Kyrgyzstan: Revolution Revisited
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Alisher Mamasaliyev
Forum of Young Politicians,
Coordinating Council Member;
Fmr. Leader, KelKel Youth Movement

"Right now, it is clear that a show-off political game is in place which puts young people into the position of being used as political tools, rather than active leaders, and this at a time when the opportunities for young people's development and self-realization are very far from ideal. We need to recognize that the youth movement of Kyrgyzstan, if we could name it as such, has a seasonal character. It is most active during elections when different youth unions and associations are established on order from the top. The youth unions and associations then are used as the most manageable and potentially attractive electorate.

For young people nowadays, self-motivation plays a great role, be it political, career or financial motivation. A very small number have a post-revolution political motivation, which they put to work through activities within NGOs and political parties. [But] as soon as they find a promising and highly paid job, the majority of young people lose interest in further political activity.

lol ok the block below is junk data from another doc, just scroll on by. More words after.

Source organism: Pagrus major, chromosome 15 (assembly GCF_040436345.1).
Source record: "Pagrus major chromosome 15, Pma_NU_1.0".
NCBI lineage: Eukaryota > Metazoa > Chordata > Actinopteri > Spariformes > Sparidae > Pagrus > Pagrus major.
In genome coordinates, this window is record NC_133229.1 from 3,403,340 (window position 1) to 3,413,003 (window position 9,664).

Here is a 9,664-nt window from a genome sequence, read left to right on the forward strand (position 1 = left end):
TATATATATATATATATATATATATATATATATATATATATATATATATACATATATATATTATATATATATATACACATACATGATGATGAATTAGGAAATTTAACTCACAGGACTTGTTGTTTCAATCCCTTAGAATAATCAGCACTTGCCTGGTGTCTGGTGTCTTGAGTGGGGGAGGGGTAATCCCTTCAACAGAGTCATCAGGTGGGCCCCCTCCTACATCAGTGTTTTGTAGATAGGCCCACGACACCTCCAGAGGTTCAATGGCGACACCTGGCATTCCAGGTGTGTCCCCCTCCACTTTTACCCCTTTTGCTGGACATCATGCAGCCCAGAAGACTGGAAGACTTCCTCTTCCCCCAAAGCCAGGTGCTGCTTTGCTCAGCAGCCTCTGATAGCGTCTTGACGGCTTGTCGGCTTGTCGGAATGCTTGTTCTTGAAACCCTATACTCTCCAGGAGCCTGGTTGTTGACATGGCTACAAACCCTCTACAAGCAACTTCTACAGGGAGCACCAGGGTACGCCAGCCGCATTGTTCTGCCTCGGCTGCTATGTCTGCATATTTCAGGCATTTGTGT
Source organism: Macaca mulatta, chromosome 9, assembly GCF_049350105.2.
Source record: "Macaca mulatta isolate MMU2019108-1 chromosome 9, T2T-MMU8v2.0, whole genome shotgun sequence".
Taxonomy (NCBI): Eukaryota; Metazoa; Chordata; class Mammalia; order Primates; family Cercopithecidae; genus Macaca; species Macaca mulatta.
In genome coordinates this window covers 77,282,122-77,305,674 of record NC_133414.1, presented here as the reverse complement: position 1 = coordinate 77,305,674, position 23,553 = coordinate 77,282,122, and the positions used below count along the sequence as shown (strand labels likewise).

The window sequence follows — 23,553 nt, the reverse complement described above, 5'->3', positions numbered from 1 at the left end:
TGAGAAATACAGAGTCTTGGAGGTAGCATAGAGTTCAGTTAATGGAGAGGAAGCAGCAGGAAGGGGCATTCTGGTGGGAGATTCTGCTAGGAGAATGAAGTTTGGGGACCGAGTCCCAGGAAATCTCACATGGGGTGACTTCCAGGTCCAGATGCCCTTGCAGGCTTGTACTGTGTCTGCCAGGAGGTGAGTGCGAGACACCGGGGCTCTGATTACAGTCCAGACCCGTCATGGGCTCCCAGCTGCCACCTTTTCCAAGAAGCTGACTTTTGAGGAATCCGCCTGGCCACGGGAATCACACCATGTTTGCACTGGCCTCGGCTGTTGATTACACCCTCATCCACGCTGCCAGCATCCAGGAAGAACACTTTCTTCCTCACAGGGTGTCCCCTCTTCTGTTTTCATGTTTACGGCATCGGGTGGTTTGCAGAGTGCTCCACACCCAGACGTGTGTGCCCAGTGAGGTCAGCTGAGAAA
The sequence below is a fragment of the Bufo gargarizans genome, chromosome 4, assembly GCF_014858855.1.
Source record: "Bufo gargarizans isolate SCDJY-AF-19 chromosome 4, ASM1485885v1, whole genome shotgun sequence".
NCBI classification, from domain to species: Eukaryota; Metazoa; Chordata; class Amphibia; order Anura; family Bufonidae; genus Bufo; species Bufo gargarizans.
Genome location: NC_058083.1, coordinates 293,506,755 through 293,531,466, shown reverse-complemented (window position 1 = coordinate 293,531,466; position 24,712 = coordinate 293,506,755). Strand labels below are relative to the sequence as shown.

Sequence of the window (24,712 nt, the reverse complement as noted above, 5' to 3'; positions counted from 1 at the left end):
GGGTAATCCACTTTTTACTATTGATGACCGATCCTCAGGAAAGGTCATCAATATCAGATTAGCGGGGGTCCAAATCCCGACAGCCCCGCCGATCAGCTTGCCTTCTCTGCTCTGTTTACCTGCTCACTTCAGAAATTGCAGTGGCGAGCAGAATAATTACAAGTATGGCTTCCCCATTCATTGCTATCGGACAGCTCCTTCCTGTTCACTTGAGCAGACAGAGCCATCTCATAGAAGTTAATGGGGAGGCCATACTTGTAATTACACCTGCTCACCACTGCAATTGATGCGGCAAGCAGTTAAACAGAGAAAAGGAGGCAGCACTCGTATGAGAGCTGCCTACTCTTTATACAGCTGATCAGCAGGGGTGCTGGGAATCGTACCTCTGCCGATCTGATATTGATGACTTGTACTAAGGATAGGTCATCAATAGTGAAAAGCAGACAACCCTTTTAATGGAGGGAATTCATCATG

As a rule, the student movements which have played a great role in fostering political change in [certain] countries [Georgia, Ukraine, Kyrgyzstan] did so due to their ability to rapidly gather large numbers of young people. In the period of revolutionary changes in March and April 2005, KelKel represented this type of organizations in Kyrgyzstan. But at present, none of the existing youth organizations is able to quickly assemble even 200 people. I am not even mentioning state youth organizations.

There is a need to cultivate young leaders, a few of whom could later become young politicians and participate in city council and parliamentary elections. We have especially high hopes for reforming the Kyrgyz election code to include elections entirely by party lists and motivate young people to [take part in] political activities. We are bearing with it only because sooner or later, the .askakals [old-style politicians] will leave and then we, young reformist politicians, will come to power. Until then, we have to work on our political image and earn small political dividends. In order to implement reforms, we have to be in power!"

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